California utilities say they may not pay BPA back : LUSENET : Grassroots Information Coordination Center (GICC) : One Thread

February 1, 2001

California utilities say they may not pay BPA back

WASHINGTON - Two of California's biggest utilities wouldn't promise a Senate panel Wednesday that they could repay a $130 million debt to the Bonneville Power Administration for energy supplied during the state's energy crisis.

"We are surely hopeful that we will be in a situation to make those payments," said Steven Kline, vice president of PG&E Corp., the parent of Pacific Gas & Electric.

The head of Oregon's PGE says that people are not taking the power problems seriously.

"People don't believe this is real," Peggy Fowler said. "Even in California they don't believe it is real yet, and it's very real."

Fowler hopes the Northwest can learn from California's mistake.

"That's what I would hope for is we put together a process that allows the right people to work in a short time frame to make sure we an avoid in the Pacific Northwest and Oregon what has happened in California," she said.

Some Oregonians have already started to conserve power, from turning down the heat to turning off the lights on the state Capitol's gold pioneer.

Fowler says that whatever the governors devise, there is no short-term solution. The Northwest's power woes will continue for the next two to three years, she said. "We are more than anxious to make the payments," Southern California Edison President Steve Frank said.

But, Kline told the Senate Energy and Natural Resources committee, everyone is aware of the utilities' financial situation.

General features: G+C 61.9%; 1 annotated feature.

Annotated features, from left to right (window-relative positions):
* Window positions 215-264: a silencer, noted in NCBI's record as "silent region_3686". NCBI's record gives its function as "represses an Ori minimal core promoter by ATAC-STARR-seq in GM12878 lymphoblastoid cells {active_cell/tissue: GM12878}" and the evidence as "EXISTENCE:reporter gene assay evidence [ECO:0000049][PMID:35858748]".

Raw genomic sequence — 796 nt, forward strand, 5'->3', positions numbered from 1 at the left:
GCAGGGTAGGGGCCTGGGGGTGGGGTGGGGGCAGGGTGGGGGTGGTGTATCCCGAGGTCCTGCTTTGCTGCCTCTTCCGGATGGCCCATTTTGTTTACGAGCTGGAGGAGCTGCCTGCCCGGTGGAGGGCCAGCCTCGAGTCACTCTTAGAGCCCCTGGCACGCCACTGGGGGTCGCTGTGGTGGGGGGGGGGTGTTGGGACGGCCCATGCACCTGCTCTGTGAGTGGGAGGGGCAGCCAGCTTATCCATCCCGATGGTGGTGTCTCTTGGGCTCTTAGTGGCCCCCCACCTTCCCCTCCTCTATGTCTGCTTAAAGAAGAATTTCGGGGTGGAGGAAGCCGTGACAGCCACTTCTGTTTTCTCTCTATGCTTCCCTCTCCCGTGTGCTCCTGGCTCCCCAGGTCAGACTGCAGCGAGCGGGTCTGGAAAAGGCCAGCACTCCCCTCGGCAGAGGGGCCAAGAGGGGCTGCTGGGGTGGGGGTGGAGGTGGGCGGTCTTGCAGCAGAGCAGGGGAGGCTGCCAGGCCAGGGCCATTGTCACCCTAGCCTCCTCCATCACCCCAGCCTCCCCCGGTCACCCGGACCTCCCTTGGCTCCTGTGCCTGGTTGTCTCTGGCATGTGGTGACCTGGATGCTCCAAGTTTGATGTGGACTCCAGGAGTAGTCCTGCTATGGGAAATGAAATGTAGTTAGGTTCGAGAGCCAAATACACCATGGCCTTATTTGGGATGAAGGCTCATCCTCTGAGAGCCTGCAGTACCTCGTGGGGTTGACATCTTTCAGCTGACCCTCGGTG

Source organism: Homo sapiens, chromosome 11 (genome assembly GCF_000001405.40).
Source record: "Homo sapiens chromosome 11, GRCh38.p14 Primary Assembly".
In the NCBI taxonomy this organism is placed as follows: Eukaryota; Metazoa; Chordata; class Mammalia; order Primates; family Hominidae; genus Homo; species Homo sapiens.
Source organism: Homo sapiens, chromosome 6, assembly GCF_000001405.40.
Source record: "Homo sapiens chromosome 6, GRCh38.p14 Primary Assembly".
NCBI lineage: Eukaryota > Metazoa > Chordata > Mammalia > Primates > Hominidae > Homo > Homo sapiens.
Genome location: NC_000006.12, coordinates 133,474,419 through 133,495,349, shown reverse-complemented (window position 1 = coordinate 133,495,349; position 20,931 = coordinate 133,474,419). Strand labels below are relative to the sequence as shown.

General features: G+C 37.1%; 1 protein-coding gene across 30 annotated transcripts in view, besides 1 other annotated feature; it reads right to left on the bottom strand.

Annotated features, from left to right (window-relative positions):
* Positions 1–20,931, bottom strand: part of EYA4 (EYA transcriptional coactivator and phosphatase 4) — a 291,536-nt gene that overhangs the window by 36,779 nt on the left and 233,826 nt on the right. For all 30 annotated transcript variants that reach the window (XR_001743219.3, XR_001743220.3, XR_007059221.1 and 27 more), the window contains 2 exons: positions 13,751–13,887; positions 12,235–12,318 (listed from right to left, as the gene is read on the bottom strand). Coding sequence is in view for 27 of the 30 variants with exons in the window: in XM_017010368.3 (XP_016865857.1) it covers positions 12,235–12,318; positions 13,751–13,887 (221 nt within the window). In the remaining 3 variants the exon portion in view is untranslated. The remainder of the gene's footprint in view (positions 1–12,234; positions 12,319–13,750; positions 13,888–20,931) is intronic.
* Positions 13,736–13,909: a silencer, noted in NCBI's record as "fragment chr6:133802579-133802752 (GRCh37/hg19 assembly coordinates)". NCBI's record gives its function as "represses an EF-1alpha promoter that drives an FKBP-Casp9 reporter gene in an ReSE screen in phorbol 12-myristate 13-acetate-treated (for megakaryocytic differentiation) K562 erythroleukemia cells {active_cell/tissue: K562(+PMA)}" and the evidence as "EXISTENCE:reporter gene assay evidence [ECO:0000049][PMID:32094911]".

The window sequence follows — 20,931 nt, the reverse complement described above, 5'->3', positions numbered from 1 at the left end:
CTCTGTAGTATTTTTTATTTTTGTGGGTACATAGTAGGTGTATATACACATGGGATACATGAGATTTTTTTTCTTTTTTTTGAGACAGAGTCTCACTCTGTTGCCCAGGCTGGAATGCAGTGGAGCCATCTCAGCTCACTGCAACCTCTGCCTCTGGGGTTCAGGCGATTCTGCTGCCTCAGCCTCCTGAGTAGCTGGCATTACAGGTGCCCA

Both PG&E and SoCal have been on the verge of bankruptcy as they struggle through a botched deregulation process. Under federal mandate, the region's utilities have to ship them their excess power until Feb. 7. Both report they are $12.7 billion in debt.

BPA, a federal agency that sells wholesale hydroelectric power from the 29 federal dams in the Columbia River Basin, needs the money to make its annual payment to the U.S. Treasury for federal investments in the region's hydroelectric system.

"Part of the moral of that story is our problems are the Treasury's problems, and the taxpayers' at large," said Jeff Stier, BPA vice president of national relations.

"The consequences tend to be more political. People believe that power in the Northwest is subsidized, which we disagree," he added. "They could use that as proof of their point."

California is facing an energy crunch that, experts testified, could spread to the Northwest and beyond.

They pointed to a host of reasons for the region's situation - California's dysfunctional energy market, not enough construction of new power plants in the last decade and decreased rain and snow vital to hydroelectric power.

"We just can't raise our rates fast enough to keep up with what we're seeing in these markets," said Mark Crisson, director of Tacoma Public Utilities, which added a 50 percent electric rate surcharge at the end of December.

This summer, PacifiCorp Executive Vice President Judi Johansen said consumers in the West may have to brace themselves for the blackouts which have already plagued California.

"Our utility and I know other utilities are looking at procedures for implementing blackouts, which is something we've never had to do," she said.

-- Martin Thompson (, February 01, 2001

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